Sleep Apnea and Afib

April 22, 2024

Man lying in bed sleeping with eye mask on face

Atrial fibrillation, also called Afib, affects over 33 million people worldwide. It is the most common irregular heartbeat (arrhythmia). Almost 40 million US adults have obstructive sleep apnea in the US alone. Both conditions increase the risk of stroke and death. Research has shown a connection between Afib and sleep apnea.

Sleep apnea disrupts breathing during sleep. Alternately, sleep apnea can lead to shallow breaths. Either disrupts the natural rhythm of sleep. There are two primary types of sleep apnea: obstructive sleep apnea (OSA), which is from a physical airway obstruction, and central sleep apnea (CSA), which disrupts the brain’s respiratory control.

Sleep apnea is more common in men over 40. Risk increases with obesity, age, and chronic conditions like hypertension (high blood pressure) and diabetes.

Mechanics of Sleep Apnea

During periods of apnea (pauses in breathing), the body experiences hypoxia (a decrease in oxygen getting to the body). As the body struggles with low oxygen, its natural fight-or-flight response kicks in, which increases the heart rate and blood pressure to compensate. This puts strain on the heart.

Mechanisms of Afib

The heart comprises four chambers: the left and right atria at the top and the left and right ventricles at the bottom. Together, they cycle blood from the body to the lungs and back out to the body. The body’s natural pacemaker is an electrical pulse in the atria that sets the heart’s rhythm. Any disruption in this rhythm can affect the heart’s ability to pump blood, which increases the risk of clot formation and subsequent possibility of stroke.

The Correlation Between Sleep Apnea and Afib

Recent studies have shed light on the connection between sleep apnea and Afib. A Sleep Medicine Reviews journal study notes that patients with sleep apnea have higher incidences of Afib, which significantly impacts broader cardiovascular health. Disrupting oxygen and subsequent sympathetic response (fight-or-flight) stresses the heart and leaves it vulnerable to arrhythmias.

Another study published in the Journal of the American College of Cardiology explores this connection and promising treatments and preventative measures to lower the risk of Afib occurrence. When the body receives adequate oxygenation during sleep with assistive therapies such as continuous positive airway pressure (CPAP), the development and recurrence of Afib is reduced.

Understanding What Processes Connect Them

You might wonder how a condition that affects the heart and another that affects the lungs are connected. Is it as simple as sleep apnea causing poor sleep to make the whole body feel worse? Let’s break down the processes in the body that connect these two conditions.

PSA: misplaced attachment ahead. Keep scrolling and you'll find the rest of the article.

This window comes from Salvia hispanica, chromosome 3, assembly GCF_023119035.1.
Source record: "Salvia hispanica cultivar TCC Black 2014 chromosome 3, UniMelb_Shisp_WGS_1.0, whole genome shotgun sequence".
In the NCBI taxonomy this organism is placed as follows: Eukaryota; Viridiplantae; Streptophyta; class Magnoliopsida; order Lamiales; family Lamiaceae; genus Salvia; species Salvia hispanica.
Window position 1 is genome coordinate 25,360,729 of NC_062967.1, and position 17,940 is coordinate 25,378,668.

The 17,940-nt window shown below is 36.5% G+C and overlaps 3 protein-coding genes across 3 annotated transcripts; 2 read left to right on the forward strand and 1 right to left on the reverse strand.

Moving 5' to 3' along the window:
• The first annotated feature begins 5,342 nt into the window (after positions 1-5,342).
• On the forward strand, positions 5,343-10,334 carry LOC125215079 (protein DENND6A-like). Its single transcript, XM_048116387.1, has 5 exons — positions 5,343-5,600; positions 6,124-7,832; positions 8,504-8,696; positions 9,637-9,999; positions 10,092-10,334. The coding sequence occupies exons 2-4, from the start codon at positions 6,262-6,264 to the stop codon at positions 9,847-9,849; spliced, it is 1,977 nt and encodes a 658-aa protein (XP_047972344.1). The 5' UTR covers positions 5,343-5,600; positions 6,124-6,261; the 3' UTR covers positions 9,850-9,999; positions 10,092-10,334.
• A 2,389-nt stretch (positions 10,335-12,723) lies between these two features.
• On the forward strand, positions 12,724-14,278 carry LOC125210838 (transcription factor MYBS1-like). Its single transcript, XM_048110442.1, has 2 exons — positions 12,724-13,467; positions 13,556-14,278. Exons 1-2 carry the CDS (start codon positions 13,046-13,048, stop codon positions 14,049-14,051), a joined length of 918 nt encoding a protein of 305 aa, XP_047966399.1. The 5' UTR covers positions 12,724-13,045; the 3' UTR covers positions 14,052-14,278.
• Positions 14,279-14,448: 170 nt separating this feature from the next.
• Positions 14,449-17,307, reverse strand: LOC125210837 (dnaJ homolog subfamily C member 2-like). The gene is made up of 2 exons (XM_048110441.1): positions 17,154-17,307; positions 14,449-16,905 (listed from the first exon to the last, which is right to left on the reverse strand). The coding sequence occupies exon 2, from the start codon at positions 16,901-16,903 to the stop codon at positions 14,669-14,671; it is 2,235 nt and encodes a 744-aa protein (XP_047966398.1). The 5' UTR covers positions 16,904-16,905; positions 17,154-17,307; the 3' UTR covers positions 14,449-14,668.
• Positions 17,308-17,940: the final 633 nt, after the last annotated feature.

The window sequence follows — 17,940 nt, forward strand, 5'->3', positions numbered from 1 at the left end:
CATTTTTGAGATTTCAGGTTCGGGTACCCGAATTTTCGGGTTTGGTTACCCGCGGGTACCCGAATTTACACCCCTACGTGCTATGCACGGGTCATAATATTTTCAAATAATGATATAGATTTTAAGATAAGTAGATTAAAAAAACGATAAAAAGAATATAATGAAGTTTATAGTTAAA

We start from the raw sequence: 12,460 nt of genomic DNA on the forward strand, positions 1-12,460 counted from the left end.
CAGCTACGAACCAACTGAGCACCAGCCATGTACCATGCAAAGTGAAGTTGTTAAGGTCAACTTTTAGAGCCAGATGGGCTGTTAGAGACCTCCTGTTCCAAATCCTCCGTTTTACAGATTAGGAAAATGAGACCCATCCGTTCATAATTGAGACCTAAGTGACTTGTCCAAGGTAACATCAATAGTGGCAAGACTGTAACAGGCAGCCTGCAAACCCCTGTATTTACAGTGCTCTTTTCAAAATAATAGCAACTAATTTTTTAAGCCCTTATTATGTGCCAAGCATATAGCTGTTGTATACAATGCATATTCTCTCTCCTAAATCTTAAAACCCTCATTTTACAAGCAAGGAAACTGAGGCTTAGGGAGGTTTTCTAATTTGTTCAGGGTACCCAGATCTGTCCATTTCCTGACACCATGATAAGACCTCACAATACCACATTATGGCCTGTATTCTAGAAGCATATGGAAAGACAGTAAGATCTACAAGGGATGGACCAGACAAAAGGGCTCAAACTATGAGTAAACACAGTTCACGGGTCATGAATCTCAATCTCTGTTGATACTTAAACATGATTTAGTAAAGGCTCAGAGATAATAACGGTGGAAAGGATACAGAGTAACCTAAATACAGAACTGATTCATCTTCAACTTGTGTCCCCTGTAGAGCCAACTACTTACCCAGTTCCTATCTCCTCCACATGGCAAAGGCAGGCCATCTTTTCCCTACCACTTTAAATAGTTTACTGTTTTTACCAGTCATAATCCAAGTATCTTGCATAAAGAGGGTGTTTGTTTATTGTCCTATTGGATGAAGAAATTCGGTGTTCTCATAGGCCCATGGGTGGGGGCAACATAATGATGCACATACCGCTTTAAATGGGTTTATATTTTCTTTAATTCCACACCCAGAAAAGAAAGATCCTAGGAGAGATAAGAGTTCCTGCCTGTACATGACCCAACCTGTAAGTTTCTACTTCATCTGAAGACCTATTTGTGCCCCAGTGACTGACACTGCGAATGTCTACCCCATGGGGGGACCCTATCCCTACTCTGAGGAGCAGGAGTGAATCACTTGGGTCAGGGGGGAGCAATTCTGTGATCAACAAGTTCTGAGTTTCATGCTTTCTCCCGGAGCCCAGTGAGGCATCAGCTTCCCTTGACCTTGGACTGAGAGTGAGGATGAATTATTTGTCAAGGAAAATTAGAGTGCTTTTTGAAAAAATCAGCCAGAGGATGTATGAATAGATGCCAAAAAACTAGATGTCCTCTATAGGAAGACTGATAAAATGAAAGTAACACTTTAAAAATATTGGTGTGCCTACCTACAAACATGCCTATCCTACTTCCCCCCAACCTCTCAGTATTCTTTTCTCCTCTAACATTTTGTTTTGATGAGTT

Autonomic Nervous System

The autonomic nervous system (ANS) is the body’s autopilot; it handles all the involuntary functions that do not require conscious effort: heart rate, digestion, breathing, and blood pressure. Its purpose is to support or stabilize the body’s internal systems. The ANS is comprised of two branches: the sympathetic nervous system (SNS) and the parasympathetic nervous system (PNS). When the body lacks restful sleep due to sleep apnea, the ANS does not work correctly, which can lead to Afib.

Inflammation and Oxidative Stress

Your body is a machine. When that machine is well-oiled, everything works smoothly. However, the machine struggles to work correctly when you have a condition like sleep apnea, which can cause inflammation (swelling) and oxidative stress.

Oxidative stress happens when there are too many unstable molecules, called free radicals, in the body. Antioxidants usually keep these free radicals in check, but when the body is stressed from sleep apnea, it cannot keep processes working correctly. Oxidative stress can cause problems like inflammation, heart disease, and, you guessed it, Afib.


The endothelium is the inner lining of the blood vessels. It regulates various functions within the cardiovascular system, including controlling blood flow, maintaining blood pressure, and preventing blood clot formation. When it is not functioning correctly, the heart has to work harder, which increases the likelihood of Afib.

Structure of the Heart

The structure of your heart plays a vital role in the body’s functions. It comprises four chambers and has an electrical system to keep it pumping correctly. The stress from sleep apnea can cause changes to the shape of the heart, which can affect how it works and ultimately may lead to Afib.

Why Diagnosis and Treatment are Crucial

Understanding the relationship between sleep apnea and Afib helps healthcare providers implement care plans for patients with underlying factors through early diagnosis, prevention, and comprehensive treatment plans. Screening for Afib in patients with sleep apnea and vice versa, as well as adherence to treatment plans and lifestyle modifications, can improve patient outcomes and reduce the risk of complications.

By understanding the connections between sleep apnea and Afib, we can see how important it is to care for our sleep and heart. Treatment plans are individualized based on patient-specific factors, including the patient’s general health and treatment preferences. Simple things like using a special mask at night (CPAP) can help keep both problems under control and improve quality of life. Longer-term, cardiac catheter ablation or pulsed field ablation are procedural options that can address Afib more permanently.


  • Marulanda-Londoño E, Chaturvedi S. The Interplay between Obstructive Sleep Apnea and Atrial Fibrillation. Front Neurol. 2017;8:668. Published 2017 Dec 11. doi:10.3389/fneur.2017.00668
  • Tavares L, Lador A, Valderrábano M. Sleep Apnea and Atrial Fibrillation: Role of the Cardiac Autonomic Nervous System. Methodist Debakey Cardiovasc J. 2021;17(1):49-52. doi:10.14797/ZYUT2951